The Early Diagnosis of Scrub Typhus by Metagenomic Next-Generation Sequencing.Front Public Health. 2021; 9:755228.FP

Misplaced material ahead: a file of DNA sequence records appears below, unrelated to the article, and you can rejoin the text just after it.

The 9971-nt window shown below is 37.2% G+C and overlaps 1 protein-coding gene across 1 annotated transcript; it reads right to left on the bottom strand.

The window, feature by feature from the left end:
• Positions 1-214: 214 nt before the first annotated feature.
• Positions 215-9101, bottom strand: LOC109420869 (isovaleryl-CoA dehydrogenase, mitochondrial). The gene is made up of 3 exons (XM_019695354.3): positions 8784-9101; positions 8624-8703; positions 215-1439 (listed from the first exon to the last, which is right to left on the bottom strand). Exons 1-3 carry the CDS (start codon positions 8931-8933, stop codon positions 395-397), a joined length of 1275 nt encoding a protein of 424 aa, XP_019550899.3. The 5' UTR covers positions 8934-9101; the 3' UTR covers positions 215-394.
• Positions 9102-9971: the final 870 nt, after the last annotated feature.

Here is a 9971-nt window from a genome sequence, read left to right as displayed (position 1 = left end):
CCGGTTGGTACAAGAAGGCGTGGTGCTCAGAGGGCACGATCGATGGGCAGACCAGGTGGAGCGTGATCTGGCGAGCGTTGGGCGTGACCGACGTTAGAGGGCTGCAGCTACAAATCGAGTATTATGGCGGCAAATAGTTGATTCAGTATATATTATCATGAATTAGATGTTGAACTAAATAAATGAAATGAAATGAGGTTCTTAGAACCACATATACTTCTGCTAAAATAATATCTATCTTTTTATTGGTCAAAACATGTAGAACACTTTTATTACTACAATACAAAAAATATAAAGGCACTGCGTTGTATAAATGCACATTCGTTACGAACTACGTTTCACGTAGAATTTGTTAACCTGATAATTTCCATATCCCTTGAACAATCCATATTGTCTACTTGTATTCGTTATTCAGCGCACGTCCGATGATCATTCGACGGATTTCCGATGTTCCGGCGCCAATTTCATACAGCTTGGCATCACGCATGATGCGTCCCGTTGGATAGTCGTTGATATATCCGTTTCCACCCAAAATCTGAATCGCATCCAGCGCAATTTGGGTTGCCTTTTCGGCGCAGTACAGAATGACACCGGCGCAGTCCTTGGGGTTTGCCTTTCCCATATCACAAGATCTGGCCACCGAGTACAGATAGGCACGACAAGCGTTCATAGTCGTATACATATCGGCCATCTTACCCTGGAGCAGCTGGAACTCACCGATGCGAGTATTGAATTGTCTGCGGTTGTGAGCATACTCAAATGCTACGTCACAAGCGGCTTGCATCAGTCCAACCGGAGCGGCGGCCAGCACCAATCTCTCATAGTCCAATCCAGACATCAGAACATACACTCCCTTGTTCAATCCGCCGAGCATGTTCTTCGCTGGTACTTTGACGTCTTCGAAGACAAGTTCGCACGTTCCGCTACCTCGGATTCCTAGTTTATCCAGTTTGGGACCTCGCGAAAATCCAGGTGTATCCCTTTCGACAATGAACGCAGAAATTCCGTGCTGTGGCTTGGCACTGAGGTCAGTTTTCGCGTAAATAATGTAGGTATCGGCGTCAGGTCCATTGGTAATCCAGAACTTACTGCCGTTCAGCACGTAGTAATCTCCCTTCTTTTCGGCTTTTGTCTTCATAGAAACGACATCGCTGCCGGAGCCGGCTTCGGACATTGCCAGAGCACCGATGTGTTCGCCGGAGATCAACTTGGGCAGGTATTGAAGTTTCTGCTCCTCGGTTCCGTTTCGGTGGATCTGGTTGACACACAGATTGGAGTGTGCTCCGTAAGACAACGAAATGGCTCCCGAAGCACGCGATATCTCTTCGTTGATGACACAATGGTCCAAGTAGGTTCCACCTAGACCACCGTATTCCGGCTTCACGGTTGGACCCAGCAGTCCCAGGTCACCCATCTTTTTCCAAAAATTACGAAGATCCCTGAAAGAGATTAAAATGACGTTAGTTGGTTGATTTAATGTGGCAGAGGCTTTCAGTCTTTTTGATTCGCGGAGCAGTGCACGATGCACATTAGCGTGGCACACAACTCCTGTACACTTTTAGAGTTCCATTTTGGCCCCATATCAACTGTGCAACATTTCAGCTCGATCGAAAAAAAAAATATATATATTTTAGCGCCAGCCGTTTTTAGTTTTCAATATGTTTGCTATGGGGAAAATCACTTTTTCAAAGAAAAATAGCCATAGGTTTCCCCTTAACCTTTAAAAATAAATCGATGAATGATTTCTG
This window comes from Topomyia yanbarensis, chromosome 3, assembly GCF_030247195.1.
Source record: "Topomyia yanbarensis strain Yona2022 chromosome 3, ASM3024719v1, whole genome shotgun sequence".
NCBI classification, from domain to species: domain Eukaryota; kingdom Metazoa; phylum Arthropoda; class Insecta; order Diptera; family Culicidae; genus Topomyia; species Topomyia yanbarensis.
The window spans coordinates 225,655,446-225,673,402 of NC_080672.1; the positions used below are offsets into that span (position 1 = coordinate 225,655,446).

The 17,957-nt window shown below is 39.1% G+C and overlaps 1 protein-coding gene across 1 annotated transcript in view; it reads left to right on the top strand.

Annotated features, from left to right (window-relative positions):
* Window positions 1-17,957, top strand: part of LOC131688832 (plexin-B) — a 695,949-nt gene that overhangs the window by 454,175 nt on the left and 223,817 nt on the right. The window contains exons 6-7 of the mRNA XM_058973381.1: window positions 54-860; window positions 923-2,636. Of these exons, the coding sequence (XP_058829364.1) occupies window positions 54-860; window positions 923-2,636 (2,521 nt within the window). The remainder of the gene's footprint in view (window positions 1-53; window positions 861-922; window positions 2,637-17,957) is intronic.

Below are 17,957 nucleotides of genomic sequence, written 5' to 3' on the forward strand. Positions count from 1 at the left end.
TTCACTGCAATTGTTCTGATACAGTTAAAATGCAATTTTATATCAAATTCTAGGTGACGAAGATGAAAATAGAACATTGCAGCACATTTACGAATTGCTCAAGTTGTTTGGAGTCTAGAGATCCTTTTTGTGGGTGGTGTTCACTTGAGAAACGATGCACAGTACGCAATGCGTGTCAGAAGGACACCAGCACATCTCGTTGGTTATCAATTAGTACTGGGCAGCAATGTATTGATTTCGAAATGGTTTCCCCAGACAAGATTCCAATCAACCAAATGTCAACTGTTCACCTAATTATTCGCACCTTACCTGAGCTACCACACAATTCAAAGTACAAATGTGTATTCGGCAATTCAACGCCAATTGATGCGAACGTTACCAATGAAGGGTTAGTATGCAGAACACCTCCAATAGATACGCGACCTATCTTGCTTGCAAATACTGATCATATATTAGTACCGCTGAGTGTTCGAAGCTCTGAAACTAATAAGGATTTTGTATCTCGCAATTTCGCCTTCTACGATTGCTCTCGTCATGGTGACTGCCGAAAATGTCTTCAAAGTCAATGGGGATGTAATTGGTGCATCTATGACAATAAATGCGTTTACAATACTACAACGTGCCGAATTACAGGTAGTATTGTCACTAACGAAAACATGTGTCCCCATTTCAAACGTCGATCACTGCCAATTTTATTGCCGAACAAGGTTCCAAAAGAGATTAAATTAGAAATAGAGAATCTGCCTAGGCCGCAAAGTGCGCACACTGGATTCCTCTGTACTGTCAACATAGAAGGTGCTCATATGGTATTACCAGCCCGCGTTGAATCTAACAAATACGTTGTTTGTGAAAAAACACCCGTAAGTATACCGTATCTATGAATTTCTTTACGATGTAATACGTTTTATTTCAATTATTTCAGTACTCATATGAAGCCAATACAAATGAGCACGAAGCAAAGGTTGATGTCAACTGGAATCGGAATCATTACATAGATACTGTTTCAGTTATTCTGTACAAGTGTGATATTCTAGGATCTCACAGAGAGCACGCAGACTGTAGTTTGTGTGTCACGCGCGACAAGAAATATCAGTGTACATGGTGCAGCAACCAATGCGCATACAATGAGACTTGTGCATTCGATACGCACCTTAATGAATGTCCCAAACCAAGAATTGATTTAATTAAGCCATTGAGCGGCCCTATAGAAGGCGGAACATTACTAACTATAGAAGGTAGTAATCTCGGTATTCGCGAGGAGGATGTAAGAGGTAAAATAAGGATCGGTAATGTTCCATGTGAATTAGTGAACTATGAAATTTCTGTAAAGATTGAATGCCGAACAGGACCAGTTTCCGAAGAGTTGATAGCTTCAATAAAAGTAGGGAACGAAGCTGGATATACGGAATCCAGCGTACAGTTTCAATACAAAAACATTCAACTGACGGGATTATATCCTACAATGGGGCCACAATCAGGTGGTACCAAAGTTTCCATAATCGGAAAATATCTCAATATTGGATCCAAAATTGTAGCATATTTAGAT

Introduction: Scrub typhus is a mite-borne infection widespread in Southeast Asia, with clinical symptoms such as fever, chills, skin rash, eschar at the bite site, and other signs of acute febrile illness. The Rickettsia pathogen (Orientia tsutsugamushi) is always difficult to be diagnosed at an early stage by traditional clinical diagnostic methods, especially for patients without typical eschar. This greatly increases the mortality of patients with scrub typhus. A new approach should be introduced to improve its clinical diagnosis. Methods: During May 2018 to March 2021, 13 samples from 10 patients with suspected scrub typhus were collected. Metagenomic next-generation sequencing (mNGS) and other diagnostic methods (including serology using Weil-Felix reaction and indirect immunofluorescence test (IIFT) for scrub typhus and respiratory tract profile IgM as well as culture for routine bacteria) were used to identify the pathogens in this study. Results: The results of mNGS were all positive, with mapped reads of O. tsutsugamushi ranging from 1 to 460. Eight patients (80%) were diagnosed as scrub typhus. The other two were diagnosed as suspected scrub typhus due to the limited number of reads of the pathogen (one and two, respectively). According to clinical evidences, nine of the 10 patients were finally diagnosed as scrub typhus, except for patient 9 (suspected scrub typhus by mNGS with one specific reads of the pathogen) diagnosed as acute exacerbation of chronic obstructive pulmonary disease. For the five scrub typhus patients without typical eschar, mNGS gave all positive results (4-460 specific reads). For other methods, only Weil-Felix reaction of one patient detected the pathogen. In addition, the respiratory tract profile (IgM) detected various pathogens, but all were confirmed to be false positive. Conclusions: mNGS performed better than conventional clinical methods to early diagnose scrub typhus. This approach can be routinely carried out for early and precise diagnosis in clinical infections, especially for those hard to be identified by traditional diagnostic methods.